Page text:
Though most people associate arthritis with old age, the disorder can also affect young people in their 30s, 20s and even teens.
John Polousky, M.D., a board-certified orthopedic surgeon with Children's Health℠ Andrews Institute for Orthopaedics & Sports Medicine, says the degenerative disorder can pose major treatment challenges in young, active people and the causes may be more common than many parents think.
What causes arthritis at a young age?
One type of arthritis, juvenile arthritis (or juvenile rheumatoid arthritis), is most often caused by an autoimmune disorder. This rare condition affects about 300,000 kids under age 16 in the United States.
However, young people can also develop osteoarthritis, which is the type of arthritis most associated with aging joints. This type of arthritis causes inflammation, pain and damage to the cartilage.
In kids and teens, osteoarthritis can be caused by a joint disorder called osteochondritis dissecans (OCD). In children with this condition, a small amount of bone begins to separate from the bone around it, causing the cartilage to soften. Over time, it can lead to joint degeneration, cartilage deterioration and arthritis. Osteochondritis dissecans is more likely to occur in knees, ankles and elbows, but its cause is unclear.
"Unfortunately, there's not really anything we can do to prevent OCD," says Dr. Polousky. "We know that kids who are more active seem to experience it more often, almost as if it is a stress fracture in the cartilage."
Another cause of osteoarthritis in young people is sports injuries, like kneecap dislocations or ACL tears. When young athletes experience these injuries, they may have microscopic damage to the cartilage that can develop into arthritis within 10 to 15 years.
"While ACL reconstructive surgery does a good job of stabilizing the knee for return to activity, it doesn't seem to prevent long-term arthritis associated with ACL injuries," says Dr. Polousky. "It's the sad secret of ACL injuries that almost everyone who has one will develop arthritis."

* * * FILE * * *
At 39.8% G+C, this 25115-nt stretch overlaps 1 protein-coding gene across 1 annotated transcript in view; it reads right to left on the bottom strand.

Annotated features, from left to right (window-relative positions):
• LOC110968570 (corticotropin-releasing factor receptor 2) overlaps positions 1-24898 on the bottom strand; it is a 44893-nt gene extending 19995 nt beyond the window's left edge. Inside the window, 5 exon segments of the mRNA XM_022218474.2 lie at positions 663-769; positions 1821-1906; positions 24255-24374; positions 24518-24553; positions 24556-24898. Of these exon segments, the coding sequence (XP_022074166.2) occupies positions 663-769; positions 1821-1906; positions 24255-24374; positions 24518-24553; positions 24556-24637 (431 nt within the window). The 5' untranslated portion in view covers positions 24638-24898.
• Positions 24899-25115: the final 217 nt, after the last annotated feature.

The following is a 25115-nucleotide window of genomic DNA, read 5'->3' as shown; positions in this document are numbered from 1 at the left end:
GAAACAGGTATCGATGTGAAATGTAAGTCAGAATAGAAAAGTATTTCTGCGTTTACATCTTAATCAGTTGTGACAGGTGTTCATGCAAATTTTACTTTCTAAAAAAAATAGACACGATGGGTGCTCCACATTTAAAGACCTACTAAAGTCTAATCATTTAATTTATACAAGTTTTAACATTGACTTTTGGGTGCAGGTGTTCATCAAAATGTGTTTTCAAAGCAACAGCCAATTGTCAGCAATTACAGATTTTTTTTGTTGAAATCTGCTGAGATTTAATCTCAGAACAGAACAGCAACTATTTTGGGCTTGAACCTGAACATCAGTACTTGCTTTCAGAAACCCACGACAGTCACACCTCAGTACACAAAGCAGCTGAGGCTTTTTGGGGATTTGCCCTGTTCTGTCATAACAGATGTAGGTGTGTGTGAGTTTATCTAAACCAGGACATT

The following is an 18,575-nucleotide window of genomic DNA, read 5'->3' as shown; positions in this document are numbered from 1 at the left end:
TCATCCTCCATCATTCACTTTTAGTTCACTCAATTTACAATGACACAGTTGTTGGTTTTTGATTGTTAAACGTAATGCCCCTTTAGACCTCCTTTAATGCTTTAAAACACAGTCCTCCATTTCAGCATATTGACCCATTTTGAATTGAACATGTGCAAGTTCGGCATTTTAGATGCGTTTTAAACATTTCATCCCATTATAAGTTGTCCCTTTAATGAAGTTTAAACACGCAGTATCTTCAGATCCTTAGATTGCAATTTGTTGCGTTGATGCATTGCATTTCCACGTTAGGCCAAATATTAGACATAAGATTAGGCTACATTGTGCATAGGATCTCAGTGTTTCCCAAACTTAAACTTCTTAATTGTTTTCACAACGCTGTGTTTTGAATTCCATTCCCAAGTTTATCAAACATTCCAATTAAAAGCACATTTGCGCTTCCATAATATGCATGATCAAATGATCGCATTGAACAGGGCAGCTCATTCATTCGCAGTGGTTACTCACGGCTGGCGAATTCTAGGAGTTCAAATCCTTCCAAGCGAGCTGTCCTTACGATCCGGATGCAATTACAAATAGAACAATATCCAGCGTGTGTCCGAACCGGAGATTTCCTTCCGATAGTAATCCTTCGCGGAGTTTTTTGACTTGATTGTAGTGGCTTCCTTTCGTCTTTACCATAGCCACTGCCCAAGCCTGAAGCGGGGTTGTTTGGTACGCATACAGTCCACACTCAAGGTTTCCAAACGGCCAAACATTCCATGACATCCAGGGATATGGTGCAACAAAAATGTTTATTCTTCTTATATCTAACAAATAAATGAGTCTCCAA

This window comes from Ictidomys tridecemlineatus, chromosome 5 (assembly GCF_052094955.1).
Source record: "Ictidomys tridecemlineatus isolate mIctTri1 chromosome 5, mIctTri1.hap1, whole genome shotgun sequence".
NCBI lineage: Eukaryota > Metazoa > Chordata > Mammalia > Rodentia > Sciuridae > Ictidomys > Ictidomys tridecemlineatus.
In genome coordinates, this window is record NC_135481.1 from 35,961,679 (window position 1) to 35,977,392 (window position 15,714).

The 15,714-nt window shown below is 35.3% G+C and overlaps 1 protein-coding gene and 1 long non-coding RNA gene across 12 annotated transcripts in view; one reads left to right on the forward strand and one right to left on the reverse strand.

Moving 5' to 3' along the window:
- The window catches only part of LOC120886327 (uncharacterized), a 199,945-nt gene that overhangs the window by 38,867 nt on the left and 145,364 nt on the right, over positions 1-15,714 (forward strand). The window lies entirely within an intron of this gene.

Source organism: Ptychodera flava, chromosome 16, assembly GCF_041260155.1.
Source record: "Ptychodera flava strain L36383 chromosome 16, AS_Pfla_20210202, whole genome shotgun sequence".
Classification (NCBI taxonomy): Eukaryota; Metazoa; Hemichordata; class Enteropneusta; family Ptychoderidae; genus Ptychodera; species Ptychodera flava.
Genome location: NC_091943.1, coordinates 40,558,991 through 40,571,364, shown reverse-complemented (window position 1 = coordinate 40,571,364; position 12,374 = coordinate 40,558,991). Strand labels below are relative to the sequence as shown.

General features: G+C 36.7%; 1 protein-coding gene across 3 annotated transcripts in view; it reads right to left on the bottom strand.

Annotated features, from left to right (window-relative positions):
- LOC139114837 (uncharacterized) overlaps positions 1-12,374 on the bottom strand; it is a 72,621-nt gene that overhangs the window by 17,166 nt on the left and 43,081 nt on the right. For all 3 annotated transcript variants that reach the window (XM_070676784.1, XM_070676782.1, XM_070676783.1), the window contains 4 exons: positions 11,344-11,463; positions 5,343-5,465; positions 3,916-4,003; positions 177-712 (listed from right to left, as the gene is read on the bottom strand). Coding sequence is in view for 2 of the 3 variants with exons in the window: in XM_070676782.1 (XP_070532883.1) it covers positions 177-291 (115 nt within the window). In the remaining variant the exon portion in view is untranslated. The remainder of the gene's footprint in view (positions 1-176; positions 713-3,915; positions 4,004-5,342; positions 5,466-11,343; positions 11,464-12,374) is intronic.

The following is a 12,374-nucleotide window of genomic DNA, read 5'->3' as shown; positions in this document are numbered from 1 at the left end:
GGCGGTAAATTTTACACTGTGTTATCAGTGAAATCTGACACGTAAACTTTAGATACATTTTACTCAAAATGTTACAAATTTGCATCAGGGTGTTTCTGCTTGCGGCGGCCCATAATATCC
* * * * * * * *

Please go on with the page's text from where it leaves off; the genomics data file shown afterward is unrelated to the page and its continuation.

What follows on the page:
What are the signs of arthritis in teenagers?
The symptoms of arthritis in teenagers and young people start as simple joint pain, particularly in the knees. Teens will have pain, sometimes swelling or sometimes limping without pain.
"One of the issues with diagnosing arthritis is that knee pain in kids and adolescents is extremely common just because of their growth and high activity level," says Dr. Polousky.
If knee pain does not go away on its own or with the help of physical therapy, it may be caused by OCD. Dr. Polousky suggests that any knee pain that lasts for weeks or months be evaluated with an X-ray. Early treatment may help prevent injuries from getting worse.
New treatments for arthritis in young people
The best treatment for osteoarthritis in young people is to prevent it altogether. You may be able to reduce your child's risk for sports injuries by having them participate in ACL injury prevention programs that focus on strength and body mechanics.
"In terms of their child's long-term joint health, parents should ensure children participate in a variety of activities to help prevent overuse injuries," says Dr. Polousky. "While there's no direct evidence, we can prevent osteochondritis dissecans, participating in different activities can help children avoid repetitive stress on certain joints."
Dr. Polousky and his team also participate in research on pediatric cartilage, working to discover the causes of osteochondritis dissecans and possible new treatments.
"Cartilage has to be treated more carefully in a child," says Dr. Polousky. "Treatment should be more aggressive and geared toward preserving the area for a much a longer period."
One new procedure, matrix autologous cultured chondrocyte implantation (MACI), takes the patient's own cartilage cells, expands them and places them in a collagen (protein) membrane. These cells are then implanted in the knee to help restore damaged cartilage.
While MACI technology has been used in Europe for many years, it has only recently been approved in the United States for adults with knee cartilage damage.
"We're working on getting it approved for children," says Dr. Polousky. "I think it will be a great help. I think kids will benefit the most from this."
The only pediatric institute of its kind in the region, the Children's Health Andrews Institute for Orthopaedics & Sports Medicine provides convenient access to a full continuum of orthopedic and sports medicine care. Learn more about our orthopedic services.
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